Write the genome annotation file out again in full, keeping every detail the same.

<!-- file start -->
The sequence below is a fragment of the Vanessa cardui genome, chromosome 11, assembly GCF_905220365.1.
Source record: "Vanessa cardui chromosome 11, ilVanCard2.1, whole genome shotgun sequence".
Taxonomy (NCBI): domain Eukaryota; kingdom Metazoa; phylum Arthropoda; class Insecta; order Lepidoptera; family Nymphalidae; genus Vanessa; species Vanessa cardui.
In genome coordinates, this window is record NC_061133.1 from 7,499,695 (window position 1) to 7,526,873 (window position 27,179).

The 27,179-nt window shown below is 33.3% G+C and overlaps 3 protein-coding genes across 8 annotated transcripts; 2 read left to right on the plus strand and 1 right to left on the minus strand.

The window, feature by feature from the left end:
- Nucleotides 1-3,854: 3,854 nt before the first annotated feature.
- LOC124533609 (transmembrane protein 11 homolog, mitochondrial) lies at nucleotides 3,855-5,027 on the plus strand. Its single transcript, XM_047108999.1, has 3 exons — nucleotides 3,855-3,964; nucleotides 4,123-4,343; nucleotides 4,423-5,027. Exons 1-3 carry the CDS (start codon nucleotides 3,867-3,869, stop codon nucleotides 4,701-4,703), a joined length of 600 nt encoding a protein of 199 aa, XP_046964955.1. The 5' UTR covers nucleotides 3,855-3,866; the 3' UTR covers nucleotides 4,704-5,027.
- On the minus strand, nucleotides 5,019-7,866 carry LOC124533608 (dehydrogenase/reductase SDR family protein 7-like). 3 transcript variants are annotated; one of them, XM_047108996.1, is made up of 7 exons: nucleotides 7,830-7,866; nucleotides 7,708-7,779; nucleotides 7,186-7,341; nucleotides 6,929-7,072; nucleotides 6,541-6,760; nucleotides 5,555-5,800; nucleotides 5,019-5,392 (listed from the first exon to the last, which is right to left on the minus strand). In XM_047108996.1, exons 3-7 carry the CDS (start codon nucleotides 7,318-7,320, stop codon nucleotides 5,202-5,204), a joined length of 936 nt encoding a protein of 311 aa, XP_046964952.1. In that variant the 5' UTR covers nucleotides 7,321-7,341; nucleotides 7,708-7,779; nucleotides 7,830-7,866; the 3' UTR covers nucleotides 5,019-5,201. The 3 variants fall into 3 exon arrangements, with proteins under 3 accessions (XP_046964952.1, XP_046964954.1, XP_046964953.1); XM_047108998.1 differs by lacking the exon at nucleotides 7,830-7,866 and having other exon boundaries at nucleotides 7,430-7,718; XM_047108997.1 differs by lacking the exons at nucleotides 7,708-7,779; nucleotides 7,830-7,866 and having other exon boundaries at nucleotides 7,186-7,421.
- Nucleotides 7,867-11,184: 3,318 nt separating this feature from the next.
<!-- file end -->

The sequence below is a fragment of the Vanessa cardui genome, chromosome 11, assembly GCF_905220365.1.
Source record: "Vanessa cardui chromosome 11, ilVanCard2.1, whole genome shotgun sequence".
Taxonomy (NCBI): domain Eukaryota; kingdom Metazoa; phylum Arthropoda; class Insecta; order Lepidoptera; family Nymphalidae; genus Vanessa; species Vanessa cardui.
In genome coordinates, this window is record NC_061133.1 from 7,499,695 (window position 1) to 7,526,873 (window position 27,179).

The 27,179-nt window shown below is 33.3% G+C and overlaps 3 protein-coding genes across 8 annotated transcripts; 2 read left to right on the plus strand and 1 right to left on the minus strand.

The window, feature by feature from the left end:
- Nucleotides 1-3,854: 3,854 nt before the first annotated feature.
- LOC124533609 (transmembrane protein 11 homolog, mitochondrial) lies at nucleotides 3,855-5,027 on the plus strand. Its single transcript, XM_047108999.1, has 3 exons — nucleotides 3,855-3,964; nucleotides 4,123-4,343; nucleotides 4,423-5,027. Exons 1-3 carry the CDS (start codon nucleotides 3,867-3,869, stop codon nucleotides 4,701-4,703), a joined length of 600 nt encoding a protein of 199 aa, XP_046964955.1. The 5' UTR covers nucleotides 3,855-3,866; the 3' UTR covers nucleotides 4,704-5,027.
- On the minus strand, nucleotides 5,019-7,866 carry LOC124533608 (dehydrogenase/reductase SDR family protein 7-like). 3 transcript variants are annotated; one of them, XM_047108996.1, is made up of 7 exons: nucleotides 7,830-7,866; nucleotides 7,708-7,779; nucleotides 7,186-7,341; nucleotides 6,929-7,072; nucleotides 6,541-6,760; nucleotides 5,555-5,800; nucleotides 5,019-5,392 (listed from the first exon to the last, which is right to left on the minus strand). In XM_047108996.1, exons 3-7 carry the CDS (start codon nucleotides 7,318-7,320, stop codon nucleotides 5,202-5,204), a joined length of 936 nt encoding a protein of 311 aa, XP_046964952.1. In that variant the 5' UTR covers nucleotides 7,321-7,341; nucleotides 7,708-7,779; nucleotides 7,830-7,866; the 3' UTR covers nucleotides 5,019-5,201. The 3 variants fall into 3 exon arrangements, with proteins under 3 accessions (XP_046964952.1, XP_046964954.1, XP_046964953.1); XM_047108998.1 differs by lacking the exon at nucleotides 7,830-7,866 and having other exon boundaries at nucleotides 7,430-7,718; XM_047108997.1 differs by lacking the exons at nucleotides 7,708-7,779; nucleotides 7,830-7,866 and having other exon boundaries at nucleotides 7,186-7,421.
- Nucleotides 7,867-11,184: 3,318 nt separating this feature from the next.